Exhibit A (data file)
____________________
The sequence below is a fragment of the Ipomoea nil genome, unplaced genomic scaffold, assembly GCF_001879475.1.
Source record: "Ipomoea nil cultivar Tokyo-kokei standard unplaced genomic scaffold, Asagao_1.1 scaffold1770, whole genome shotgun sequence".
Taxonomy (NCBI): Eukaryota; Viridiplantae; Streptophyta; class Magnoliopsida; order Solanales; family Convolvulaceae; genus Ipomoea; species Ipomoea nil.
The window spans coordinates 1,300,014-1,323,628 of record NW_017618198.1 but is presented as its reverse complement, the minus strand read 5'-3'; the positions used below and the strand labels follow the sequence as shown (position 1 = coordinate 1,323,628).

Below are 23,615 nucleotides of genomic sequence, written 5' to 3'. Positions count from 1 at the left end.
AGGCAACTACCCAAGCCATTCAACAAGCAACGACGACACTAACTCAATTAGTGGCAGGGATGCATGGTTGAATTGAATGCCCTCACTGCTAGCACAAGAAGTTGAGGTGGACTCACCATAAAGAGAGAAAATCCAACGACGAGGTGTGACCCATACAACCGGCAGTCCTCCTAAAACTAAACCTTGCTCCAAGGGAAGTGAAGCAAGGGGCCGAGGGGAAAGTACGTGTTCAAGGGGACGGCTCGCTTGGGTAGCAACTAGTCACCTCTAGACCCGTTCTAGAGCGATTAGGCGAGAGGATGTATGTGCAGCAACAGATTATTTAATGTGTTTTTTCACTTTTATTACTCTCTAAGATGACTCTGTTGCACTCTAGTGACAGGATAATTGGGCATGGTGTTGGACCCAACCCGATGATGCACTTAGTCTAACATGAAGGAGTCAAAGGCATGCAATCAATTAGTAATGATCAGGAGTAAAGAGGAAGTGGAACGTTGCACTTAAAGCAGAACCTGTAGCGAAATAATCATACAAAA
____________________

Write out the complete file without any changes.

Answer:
The sequence below is a fragment of the Ipomoea nil genome, unplaced genomic scaffold, assembly GCF_001879475.1.
Source record: "Ipomoea nil cultivar Tokyo-kokei standard unplaced genomic scaffold, Asagao_1.1 scaffold1770, whole genome shotgun sequence".
Taxonomy (NCBI): Eukaryota; Viridiplantae; Streptophyta; class Magnoliopsida; order Solanales; family Convolvulaceae; genus Ipomoea; species Ipomoea nil.
The window spans coordinates 1,300,014-1,323,628 of record NW_017618198.1 but is presented as its reverse complement, the minus strand read 5'-3'; the positions used below and the strand labels follow the sequence as shown (position 1 = coordinate 1,323,628).

Below are 23,615 nucleotides of genomic sequence, written 5' to 3'. Positions count from 1 at the left end.
AGGCAACTACCCAAGCCATTCAACAAGCAACGACGACACTAACTCAATTAGTGGCAGGGATGCATGGTTGAATTGAATGCCCTCACTGCTAGCACAAGAAGTTGAGGTGGACTCACCATAAAGAGAGAAAATCCAACGACGAGGTGTGACCCATACAACCGGCAGTCCTCCTAAAACTAAACCTTGCTCCAAGGGAAGTGAAGCAAGGGGCCGAGGGGAAAGTACGTGTTCAAGGGGACGGCTCGCTTGGGTAGCAACTAGTCACCTCTAGACCCGTTCTAGAGCGATTAGGCGAGAGGATGTATGTGCAGCAACAGATTATTTAATGTGTTTTTTCACTTTTATTACTCTCTAAGATGACTCTGTTGCACTCTAGTGACAGGATAATTGGGCATGGTGTTGGACCCAACCCGATGATGCACTTAGTCTAACATGAAGGAGTCAAAGGCATGCAATCAATTAGTAATGATCAGGAGTAAAGAGGAAGTGGAACGTTGCACTTAAAGCAGAACCTGTAGCGAAATAATCATACAAAA